A quarter of employers will be forced to make adjustments to their benefits package by April following chancellor Philip Hammond’s decision to curtail some salary sacrifice benefits, new research has found.
In a survey of 160 employers by Jelf Employee Benefits, 24 per cent said they will have to make changes to their benefits package as a result of the Chancellor’s decision, with 47 per cent complaining they have not been given enough time and 27 per cent saying the changes had the potential to damage employee engagement or relations.
In his autumn 2016 Budget statement the new Chancellor announced the cessation of many new salary sacrifice schemes from April 2017, and the gradual phasing out of many other existing arrangements from 2018 onwards. Pensions, childcare vouchers, cycle to work schemes and ultra-low emissions cars are all unchanged by the policy decision. Salary sacrifice arrengements for cars, accommodation and school fees set up before April 2017 will be protected for up to four years.
The poll also found mounting appreciation amongst employers of the need for more financial education in the workplace as a result of the introduction of the Lifetime Isa, with 90 per cent of organisations polled saying the introduction of new saving options in last year’s Budget increasing the need for financial education. The poll found three in every four employers do not believe their employees will fully understand the limitations of the Lifetime Isa, and 26 per cent of employers expect some employees to save in a Lifetime Isa instead of a workplace pension.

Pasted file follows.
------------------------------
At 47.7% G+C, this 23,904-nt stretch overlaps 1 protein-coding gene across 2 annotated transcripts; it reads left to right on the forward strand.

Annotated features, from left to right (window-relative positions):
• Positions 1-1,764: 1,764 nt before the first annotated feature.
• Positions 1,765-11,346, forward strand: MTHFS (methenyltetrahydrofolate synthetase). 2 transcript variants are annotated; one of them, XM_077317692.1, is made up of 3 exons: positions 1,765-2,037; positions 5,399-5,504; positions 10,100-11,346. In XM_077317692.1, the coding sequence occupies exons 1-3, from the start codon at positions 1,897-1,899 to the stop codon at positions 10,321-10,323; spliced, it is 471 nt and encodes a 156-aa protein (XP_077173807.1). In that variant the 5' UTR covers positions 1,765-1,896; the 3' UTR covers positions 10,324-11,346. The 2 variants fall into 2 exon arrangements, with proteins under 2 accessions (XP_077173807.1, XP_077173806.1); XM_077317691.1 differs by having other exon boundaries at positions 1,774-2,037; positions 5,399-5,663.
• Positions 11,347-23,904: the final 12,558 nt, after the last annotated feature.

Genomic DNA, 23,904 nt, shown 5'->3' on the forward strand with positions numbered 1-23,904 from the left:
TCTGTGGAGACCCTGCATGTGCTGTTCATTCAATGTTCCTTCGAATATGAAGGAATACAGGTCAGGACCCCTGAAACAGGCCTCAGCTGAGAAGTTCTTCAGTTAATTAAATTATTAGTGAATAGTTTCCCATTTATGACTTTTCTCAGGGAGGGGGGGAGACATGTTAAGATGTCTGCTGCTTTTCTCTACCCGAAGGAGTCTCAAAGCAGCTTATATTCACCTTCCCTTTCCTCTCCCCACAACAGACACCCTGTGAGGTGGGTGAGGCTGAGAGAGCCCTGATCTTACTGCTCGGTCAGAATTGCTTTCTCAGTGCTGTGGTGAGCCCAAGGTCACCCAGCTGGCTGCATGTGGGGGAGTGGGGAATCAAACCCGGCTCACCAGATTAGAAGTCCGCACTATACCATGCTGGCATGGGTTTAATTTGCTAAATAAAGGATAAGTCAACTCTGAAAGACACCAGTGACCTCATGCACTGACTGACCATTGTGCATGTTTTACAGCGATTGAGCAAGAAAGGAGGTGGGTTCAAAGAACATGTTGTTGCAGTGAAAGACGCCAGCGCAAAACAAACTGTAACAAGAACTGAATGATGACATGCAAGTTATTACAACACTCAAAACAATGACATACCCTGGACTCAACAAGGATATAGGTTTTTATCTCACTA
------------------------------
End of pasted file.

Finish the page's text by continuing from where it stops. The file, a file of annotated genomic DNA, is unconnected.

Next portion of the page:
Jelf Employee Benefits head of benefits strategy Steve Herbert says: “Change in this space has been widely expected for some time. Yet the pace of change has taken many employers by surprise. Employers across the country will now have to spend significant time and effort considering how to react to this announcement.
“These findings are really concerning. The UK already has a worrying productivity and employee engagement deficit and these figures need to be urgently improved as the country starts on the road to Brexit. Unfortunately, these changes have the potential to make a bad situation worse.
“I’m sure that those employers impacted by the change would like to see a more realistic timetable introduced in the March Budget statement. We hope the government will take note of these views and act accordingly.
“As for the Lifetime Isa, for many savers, the prospect of receiving government financial support towards a home purchase is a very attractive proposition. But scratch the surface and you will find that Lifetime Isa is a rather complex offering, with several limitations that savers really need to be aware of before opening such an account.”